Splunk announces new machine learning enhancements to core platform solutions

Splunk Data Stream Processor, Machine Learning Toolkit and Splunk Connected Experience get major updates, while Splunk reiterates how their Google partnership and new Remote Work Insights App fit into their strategy.

Splunk has announced a series of updates to strengthen the foundational technologies of the Splunk platform and extend its machine learning capabilities.

“This is a broad and continued investment in our Data to Everything platform, which itself is a recognition of the fact that our customers can do some pretty amazing things with it,” said Josh Klahr, Splunk’s VP of Core Products.

They start with enhancements to Splunk’s Data Stream Processor [DSP] real-time stream processing solution.

“Splunk DSP 1.1 is a really big component of the platform release,” Klahr said. “It adds support for what customers have asked for the most, to be able to route data to a non-Splunk source like an S3 data lake. DSP 1.1 is a continued realization of two things. One is that intelligence is moving to the stream. The second is that while the index is a valuable part, it’s not the only one people want to use. DSP highlights the importance of streaming data.”

Also announced was the Splunk Machine Learning Toolkit MLTK] version 5.2, which is Available with Splunk Cloud or Splunk Enterprise. The new functionality here is a simplified interface designed to let more non-technical users make greater use of the machine learning capabilities.

“While MLTK has been built into Splunk for a while, MLTK  5.2 continues our investments in smart assistants that guide workflows,” Klahr stated. “Here we have added support for a smart clustering assistant. It will ask you what attributes are interesting about a class of servers and walk you through the process of creating a clustering model and ongoing model management.”

“There’s a very interesting dynamic where there’s a class of data scientists who think that business users can’t do something like this,” Klahr continued. “But customers with simple machine learning capabilities can get pretty far and do more with their data with this.”

For Splunk Cloud, Splunk IT Service Intelligence [ITSI] 4.5 for Splunk Cloud is being announced. It delivers a centralized framework for monitoring and investigation in one view, and increased capacity for service and event management to support large deployments.

Splunk is also reiterating its important new partnership with Google Cloud, which was announced earlier this month.

“This is really big for us, and there has been a lot of positive public response to our Google Cloud partnership,” Klahr said. “There is a class of customers who have made a big bet on Google Cloud. It includes large retailers, and we have a big segment of retail customers who asked us for this. Google is also very popular with application developers and we have made a big bet on AppDev with our acquisition of [cloud monitoring vendor] SignalFx.”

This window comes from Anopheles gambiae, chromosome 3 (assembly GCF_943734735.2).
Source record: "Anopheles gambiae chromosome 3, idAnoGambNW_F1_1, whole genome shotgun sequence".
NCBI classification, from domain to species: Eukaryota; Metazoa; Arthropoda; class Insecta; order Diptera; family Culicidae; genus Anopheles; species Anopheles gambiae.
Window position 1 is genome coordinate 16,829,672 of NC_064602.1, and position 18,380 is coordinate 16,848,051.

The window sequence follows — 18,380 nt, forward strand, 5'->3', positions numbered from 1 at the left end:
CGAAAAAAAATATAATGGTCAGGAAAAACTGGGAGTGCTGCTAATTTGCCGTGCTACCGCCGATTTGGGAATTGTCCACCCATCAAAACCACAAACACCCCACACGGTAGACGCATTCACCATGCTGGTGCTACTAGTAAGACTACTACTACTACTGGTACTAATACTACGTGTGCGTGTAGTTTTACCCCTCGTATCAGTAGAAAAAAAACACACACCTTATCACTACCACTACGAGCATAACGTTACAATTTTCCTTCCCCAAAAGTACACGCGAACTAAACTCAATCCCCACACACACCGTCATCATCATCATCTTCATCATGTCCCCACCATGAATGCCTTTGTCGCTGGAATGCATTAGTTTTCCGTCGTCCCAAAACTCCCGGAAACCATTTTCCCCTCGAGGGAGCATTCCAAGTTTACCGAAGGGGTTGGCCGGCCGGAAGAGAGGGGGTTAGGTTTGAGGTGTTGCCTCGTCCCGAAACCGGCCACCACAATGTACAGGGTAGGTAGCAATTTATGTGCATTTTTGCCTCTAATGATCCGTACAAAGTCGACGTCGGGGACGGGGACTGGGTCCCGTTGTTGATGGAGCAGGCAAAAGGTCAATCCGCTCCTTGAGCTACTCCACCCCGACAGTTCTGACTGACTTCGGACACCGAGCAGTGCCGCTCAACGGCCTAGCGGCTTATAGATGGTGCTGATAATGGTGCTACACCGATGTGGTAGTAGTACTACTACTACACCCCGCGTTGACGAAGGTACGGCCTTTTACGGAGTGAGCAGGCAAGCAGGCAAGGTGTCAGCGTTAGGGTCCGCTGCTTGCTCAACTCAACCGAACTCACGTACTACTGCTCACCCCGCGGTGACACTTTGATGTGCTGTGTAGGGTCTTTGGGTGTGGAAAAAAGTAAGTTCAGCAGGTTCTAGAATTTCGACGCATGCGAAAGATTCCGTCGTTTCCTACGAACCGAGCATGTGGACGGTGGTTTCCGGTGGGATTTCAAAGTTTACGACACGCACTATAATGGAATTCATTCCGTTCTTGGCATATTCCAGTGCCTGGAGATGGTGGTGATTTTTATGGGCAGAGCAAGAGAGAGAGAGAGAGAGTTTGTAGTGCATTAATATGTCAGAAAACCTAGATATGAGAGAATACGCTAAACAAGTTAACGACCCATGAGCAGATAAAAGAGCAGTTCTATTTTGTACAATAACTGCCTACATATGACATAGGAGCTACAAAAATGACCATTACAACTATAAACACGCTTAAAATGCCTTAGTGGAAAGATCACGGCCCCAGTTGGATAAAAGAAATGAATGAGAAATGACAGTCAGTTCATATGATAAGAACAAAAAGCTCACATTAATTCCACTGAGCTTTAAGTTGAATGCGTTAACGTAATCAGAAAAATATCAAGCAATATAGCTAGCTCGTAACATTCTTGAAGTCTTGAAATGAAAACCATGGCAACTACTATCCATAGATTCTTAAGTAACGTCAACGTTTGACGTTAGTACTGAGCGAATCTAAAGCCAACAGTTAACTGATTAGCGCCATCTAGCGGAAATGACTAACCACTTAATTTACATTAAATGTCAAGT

“We’ve had a great partnership with AWS for a long time, but having a multicloud offering was important to many of our partners,” said Brooke Cunningham, Splunk’s VP of Partner Programs. “Many were already working with Google Cloud with other vendors.”

Splunk is also building on their mobile capabilities with the addition of Mobile Device Management [MDM] to Splunk Connected Experience, which provides mobile users with the ability to access their data with augmented reality, virtual reality and mobile applications.

“We first announced our investment in mobile two years ago, and the big announcement here is support for MDM,” Klahr said. The support for MDM providers like MobileIron and AirWatch lets customers securely deploy Splunk Mobile at scale.

“For companies who have techs in the field who need Splunk data on the go, mobile has really expanded the user base,” Klahr indicated.

“We are really excited about the maturation of mobile among our partners,” Cunningham said. “We were doing technical roadshows before the lockdown. and mobile was of great interest to partners.”

Klahr said that while Splunk’s capabilities around Work From Home is not officially part of the announcement, there are things here which are relevant.

“I would highlight how the recent move to remote work has created an interesting ability for us to apply our Data to Everything Platform to the concept of remote work,” he said. “Two months ago we introduced Remote Work Insights, which lets customers handle stress of remote work, and can show them things like how many employees log in from home and bandwidth consumption. We  were able to launch this app in a very short period of time, which highlights the power of a modern SaaS company.”

Klahr said that the next phase here will be customer questions about Return to Work.

“If there’s a set of criteria they want to be tracking, and what data they will need to do that in an effective way, Splunk customers will already have that data in their system.”

“We’ve had an amazing joint response with our partners around COVID-19 and Remote Work Insights,” Cunningham said. “AWS has been working with us on underpinning this, and we’ve partnered with Cisco around their AnyConnect solution, and with some of the SIs like Accenture and Deloitte. We are doing joint work for customers around analytics engine for next-generation workforce monitoring, and telehealth.”